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(Michael McCloskey/iStockphoto)
(Michael McCloskey/iStockphoto)

STEPHEN GORDON

Trade is not a zero-sum game Add to ...

Arthur Donner and Doug Peter argued in Monday’s Globe and Mail that Canada’s current account deficit “is far more serious than the fiscal problems facing the federal government,” asserting that the CA deficit “represents a leakage of output, jobs and incomes to other countries.”

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This is a popular view that is repeated frequently by public opinion leaders in Canada and elsewhere. It is also incorrect, as a brief perusal of any textbook discussion of international trade will confirm. These arguments are based on mercantilism, a theory that was debunked two centuries ago by David Ricardo.

Until interplanetary trade becomes a reality, the sum of all countries’ current account balances must be zero: Deficits in one country are offset by surpluses in another. The notion that a CA deficit is a “leakage of output” is derived from the broader misconception that international trade is a zero-sum game in which imports are losses to be avoided and exports are gains to be pursued.

This is exactly wrong. The reason why we engage in international trade is to obtain things more cheaply than we can produce them for ourselves. The real benefits from trade are imports; exports are the price we pay for those imports. Moreover, the gains are not zero-sum – both sides benefit.

In a world where capital is not free to cross borders, the current account will always be zero: Goods must be paid for with other goods. So the best way to look at Canada’s CA is not in terms of flows of goods, but in terms of flows of capital.

The current account represents the net change in Canada’s international investment position. A negative CA means that Canadian asset holdings abroad fell, foreign holdings in Canada increased, or some combination of the two. The CA can also be viewed as the net international transfer of savings, and is negative when foreigners shift more of their savings to Canada than Canadians send abroad.

A national accounting identity states that total investment expenditure must be financed by the sum of domestic and foreign savings. Noting that Canada has a current account deficit is the same thing as noting that investment expenditures are larger than domestic savings – the difference is made up by foreign investors.

Capital inflows are not always benign. Foreign savings helped fuel a U.S. housing bubble and contributed to the financial crisis there. Sudden and large inflows of “hot money” have often been destabilizing in countries whose financial markets are not sufficiently well-developed to absorb them. But if foreign savings serve to finance the creation of new productive capacity, then their effect is positive: Output, productivity and wages in Canada will increase.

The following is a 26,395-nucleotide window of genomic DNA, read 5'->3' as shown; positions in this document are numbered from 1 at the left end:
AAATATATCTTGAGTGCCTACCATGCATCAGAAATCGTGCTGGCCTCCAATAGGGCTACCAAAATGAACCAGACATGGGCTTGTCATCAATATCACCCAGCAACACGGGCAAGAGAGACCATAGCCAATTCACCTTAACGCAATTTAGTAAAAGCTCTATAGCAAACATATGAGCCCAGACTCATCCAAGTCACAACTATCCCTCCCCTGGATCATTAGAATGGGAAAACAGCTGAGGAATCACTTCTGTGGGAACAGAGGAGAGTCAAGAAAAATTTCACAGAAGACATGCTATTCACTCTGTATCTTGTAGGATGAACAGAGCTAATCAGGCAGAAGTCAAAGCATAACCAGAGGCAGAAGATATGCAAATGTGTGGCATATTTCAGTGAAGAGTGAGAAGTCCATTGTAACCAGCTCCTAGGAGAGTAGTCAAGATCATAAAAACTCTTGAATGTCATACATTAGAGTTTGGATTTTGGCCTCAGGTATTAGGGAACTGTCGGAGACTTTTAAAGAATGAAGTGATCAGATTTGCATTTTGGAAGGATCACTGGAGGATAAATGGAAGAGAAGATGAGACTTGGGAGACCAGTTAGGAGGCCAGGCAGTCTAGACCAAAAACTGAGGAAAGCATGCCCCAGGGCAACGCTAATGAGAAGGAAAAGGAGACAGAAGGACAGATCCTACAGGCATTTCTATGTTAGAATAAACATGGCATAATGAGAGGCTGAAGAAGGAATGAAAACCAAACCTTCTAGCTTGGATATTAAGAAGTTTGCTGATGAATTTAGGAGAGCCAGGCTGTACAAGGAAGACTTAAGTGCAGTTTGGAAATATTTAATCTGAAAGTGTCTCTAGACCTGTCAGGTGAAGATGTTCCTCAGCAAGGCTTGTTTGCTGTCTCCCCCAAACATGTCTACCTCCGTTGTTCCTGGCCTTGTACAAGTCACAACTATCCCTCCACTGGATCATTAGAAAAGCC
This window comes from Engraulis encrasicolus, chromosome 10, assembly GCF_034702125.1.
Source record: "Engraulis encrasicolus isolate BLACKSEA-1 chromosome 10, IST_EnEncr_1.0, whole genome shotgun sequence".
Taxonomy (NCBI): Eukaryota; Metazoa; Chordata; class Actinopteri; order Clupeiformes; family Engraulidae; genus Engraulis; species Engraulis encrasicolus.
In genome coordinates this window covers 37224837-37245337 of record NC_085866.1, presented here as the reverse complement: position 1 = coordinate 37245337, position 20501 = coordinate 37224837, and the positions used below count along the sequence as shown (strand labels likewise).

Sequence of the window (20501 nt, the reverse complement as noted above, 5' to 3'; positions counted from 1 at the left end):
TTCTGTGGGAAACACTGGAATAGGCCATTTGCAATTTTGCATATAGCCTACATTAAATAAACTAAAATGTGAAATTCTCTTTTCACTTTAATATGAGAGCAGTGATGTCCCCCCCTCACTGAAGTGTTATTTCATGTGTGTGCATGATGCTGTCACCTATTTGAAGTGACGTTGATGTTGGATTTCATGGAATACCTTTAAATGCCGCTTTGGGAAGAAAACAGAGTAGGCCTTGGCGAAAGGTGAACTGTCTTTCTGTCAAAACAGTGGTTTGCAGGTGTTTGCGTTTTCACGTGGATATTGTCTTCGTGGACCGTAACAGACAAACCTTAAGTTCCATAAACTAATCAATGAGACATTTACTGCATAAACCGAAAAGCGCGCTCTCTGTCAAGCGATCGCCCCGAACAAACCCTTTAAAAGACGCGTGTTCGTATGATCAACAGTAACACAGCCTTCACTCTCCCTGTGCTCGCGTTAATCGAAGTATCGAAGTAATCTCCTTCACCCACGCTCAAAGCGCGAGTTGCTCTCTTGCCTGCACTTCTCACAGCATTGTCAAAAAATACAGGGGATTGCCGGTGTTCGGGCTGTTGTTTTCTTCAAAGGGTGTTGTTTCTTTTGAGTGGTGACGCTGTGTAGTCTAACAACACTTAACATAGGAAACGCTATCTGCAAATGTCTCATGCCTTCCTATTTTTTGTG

The available evidence favours the good-news scenario. Investment grew more rapidly than GDP during the 2002-08 expansion, and expenditures on machinery and equipment have recovered their prerecession peak. The Bank of Canada’s recent Business Outlook Survey suggests that firms intend to invest more in the future.

So what would happen if the Bank of Canada decided to abandon its inflation target and work to depreciate the Canadian dollar? Canadian goods would become cheaper on world markets – and so would Canadian assets. The increase in foreign demand for Canadian goods would be accompanied by an increase in the foreign demand for Canadian assets.

The main obstacle to larger and potentially destabilizing inflows of foreign capital is the exchange rate; a high value of the Canadian dollar acts as a deterrent to foreign investors. A policy-engineered depreciation would accelerate capital inflows and could end up fuelling an asset price bubble.

Rebalancing the CA requires a combination of reducing investment, cutting back on consumer spending or increased government austerity. This may happen eventually, or maybe not – we’ve run a CA deficit for most of our history. But forcing a premature rebalancing will likely do more harm than good.

Stephen Gordon is a professor of economics at Laval University in Quebec City and a fellow of the Centre interuniversitaire sur le risque, les politiques économiques et l’emploi (CIRPÉE).

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